Everyone, it seems, is disappointed with the Copenhagen Deal drawn up by world leaders, with its promise of more money to tackle climate change and its commitment to stop the planet from warming by more than two degrees. But never mind all that. As spiked kicks off a major online debate about the future of the planet and humanity post-Copenhagen, here is our Alternative Copenhagen Deal.
#1 Hands off the human footprint
From Genesis to the Enlightenment, mankind was seen as the master of the planet. We have ‘dominion over the fish of the sea, over the birds of the air, and every other living thing that moves on the Earth’, said the Bible. Let’s put ‘nature on the rack’ and ‘extract her secrets’, said Enlightenment thinkers. Now we’re described as a malignant tumour, a ‘serious planetary malady’, in the words of one leading green, and our achievements – industry, cities, skyscrapers – are disparaged as the ‘human footprint’. The goal of environmentalism is to shrink this ‘footprint’, speaking to a view of humans as ultimately destructive and of our breakthroughs as gigantic follies that must be decommissioned. No way. We have not poisoned the planet; we have humanised it. And far from being shrunk, our ‘footprint’ – our 5,000-year project of taming and transforming this wild ball of gas and water – must be expanded further.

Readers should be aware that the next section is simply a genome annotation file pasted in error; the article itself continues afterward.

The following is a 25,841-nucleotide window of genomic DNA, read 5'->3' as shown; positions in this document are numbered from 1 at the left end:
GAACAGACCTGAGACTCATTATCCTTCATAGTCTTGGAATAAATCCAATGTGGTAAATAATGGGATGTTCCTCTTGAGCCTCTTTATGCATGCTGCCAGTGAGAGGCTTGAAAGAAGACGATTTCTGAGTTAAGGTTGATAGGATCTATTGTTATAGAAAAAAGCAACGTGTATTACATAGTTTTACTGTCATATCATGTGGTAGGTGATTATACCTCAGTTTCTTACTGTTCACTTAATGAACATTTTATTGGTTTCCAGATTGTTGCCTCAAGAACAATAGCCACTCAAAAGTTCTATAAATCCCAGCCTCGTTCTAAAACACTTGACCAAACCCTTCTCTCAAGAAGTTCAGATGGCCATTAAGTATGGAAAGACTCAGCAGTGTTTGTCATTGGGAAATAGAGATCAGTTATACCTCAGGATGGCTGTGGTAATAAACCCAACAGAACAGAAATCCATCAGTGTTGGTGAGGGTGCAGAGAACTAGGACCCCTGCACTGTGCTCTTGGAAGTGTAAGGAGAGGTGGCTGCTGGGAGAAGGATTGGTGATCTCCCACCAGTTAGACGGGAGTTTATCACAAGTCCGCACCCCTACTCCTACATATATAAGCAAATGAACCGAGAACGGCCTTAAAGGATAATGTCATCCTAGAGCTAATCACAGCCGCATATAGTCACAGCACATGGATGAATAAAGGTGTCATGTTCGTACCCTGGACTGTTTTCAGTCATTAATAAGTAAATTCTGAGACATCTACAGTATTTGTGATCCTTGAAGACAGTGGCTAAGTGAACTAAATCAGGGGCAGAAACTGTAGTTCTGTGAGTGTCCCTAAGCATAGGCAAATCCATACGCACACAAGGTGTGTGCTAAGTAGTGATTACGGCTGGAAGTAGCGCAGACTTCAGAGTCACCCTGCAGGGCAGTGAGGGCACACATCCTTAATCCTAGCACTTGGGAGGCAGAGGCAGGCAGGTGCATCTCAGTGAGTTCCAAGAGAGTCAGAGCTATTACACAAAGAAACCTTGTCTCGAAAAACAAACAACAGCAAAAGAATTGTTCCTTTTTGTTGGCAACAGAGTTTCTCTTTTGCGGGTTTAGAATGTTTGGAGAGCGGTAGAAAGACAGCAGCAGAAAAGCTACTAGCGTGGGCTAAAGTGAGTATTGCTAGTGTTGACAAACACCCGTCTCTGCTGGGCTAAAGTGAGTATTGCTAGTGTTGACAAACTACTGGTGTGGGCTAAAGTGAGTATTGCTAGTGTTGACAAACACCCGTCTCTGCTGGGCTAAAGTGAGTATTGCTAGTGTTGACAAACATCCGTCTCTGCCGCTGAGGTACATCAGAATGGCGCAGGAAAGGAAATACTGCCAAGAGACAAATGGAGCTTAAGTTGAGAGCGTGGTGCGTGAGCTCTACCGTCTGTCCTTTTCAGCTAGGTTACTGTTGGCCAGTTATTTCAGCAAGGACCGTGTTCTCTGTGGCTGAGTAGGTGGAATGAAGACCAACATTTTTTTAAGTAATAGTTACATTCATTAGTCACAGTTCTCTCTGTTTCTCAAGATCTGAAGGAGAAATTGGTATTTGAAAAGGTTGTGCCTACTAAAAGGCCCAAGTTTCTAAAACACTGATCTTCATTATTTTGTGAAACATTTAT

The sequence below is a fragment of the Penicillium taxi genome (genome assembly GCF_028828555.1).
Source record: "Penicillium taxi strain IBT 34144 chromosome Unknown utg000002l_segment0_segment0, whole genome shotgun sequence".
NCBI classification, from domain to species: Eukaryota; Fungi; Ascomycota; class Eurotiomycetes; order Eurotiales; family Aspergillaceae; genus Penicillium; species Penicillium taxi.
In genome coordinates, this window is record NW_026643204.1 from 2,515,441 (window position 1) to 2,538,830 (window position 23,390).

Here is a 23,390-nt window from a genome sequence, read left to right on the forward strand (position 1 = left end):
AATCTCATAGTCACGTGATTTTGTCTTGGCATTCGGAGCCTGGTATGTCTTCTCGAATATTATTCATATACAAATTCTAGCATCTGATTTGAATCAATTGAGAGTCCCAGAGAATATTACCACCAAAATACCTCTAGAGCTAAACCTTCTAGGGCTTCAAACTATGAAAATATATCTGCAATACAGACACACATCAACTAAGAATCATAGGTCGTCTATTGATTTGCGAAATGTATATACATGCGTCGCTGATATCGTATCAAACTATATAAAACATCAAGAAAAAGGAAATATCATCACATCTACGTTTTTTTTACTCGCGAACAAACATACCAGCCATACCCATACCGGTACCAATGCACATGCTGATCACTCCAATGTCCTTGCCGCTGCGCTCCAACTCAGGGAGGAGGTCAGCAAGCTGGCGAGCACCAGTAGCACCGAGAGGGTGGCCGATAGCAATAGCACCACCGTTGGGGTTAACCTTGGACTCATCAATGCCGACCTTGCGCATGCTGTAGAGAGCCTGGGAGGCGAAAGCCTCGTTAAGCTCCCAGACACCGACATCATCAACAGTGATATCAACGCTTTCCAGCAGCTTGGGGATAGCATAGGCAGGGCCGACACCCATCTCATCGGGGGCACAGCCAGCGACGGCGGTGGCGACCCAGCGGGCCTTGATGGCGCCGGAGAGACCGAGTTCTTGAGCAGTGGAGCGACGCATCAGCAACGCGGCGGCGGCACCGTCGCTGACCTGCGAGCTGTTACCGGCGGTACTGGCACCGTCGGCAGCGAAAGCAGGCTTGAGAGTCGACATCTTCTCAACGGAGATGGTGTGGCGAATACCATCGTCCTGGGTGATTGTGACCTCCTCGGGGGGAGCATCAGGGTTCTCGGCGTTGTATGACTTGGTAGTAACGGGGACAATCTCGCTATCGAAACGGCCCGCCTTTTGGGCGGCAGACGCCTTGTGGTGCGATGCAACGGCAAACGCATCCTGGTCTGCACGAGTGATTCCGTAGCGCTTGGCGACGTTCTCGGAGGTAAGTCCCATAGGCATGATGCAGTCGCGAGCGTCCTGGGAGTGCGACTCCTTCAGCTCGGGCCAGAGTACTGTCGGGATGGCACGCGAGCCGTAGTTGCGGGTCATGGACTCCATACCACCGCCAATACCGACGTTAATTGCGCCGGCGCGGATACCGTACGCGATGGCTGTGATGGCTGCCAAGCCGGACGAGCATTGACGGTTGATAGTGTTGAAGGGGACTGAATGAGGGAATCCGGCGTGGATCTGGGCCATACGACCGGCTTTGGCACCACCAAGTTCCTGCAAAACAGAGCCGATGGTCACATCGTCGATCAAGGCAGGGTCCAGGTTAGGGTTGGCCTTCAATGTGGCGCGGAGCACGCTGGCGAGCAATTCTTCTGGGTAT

#2 Ditch the carbon calculators
Every human activity is now judged according to how much carbon it emits. Flying, working, eating, development and even reproducing – people’s decision to create new human life – are measured in ‘tonnes of CO2 emitted’. A baby is another 10 tonnes of carbon a year, we’re told; more fridges in China will add too much CO2 to the atmosphere, it is claimed. But human activity is not reducible to the number of toxins it allegedly creates. The carbon judgment on our daily activities has replaced God’s judgement – except where the God squad at least distinguished between ‘good’ and ‘bad’ activities, under the morality-lite, toxins-obsessed tyranny of original carbon sin, everything is potentially harmful. Stop carbon-calculating our lives, and let us celebrate people’s activities in human terms, recognising them as good, creative, explorative, industrious, or simply as making people happy.
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After Copenhagen: Heating up the debate about the future: (1)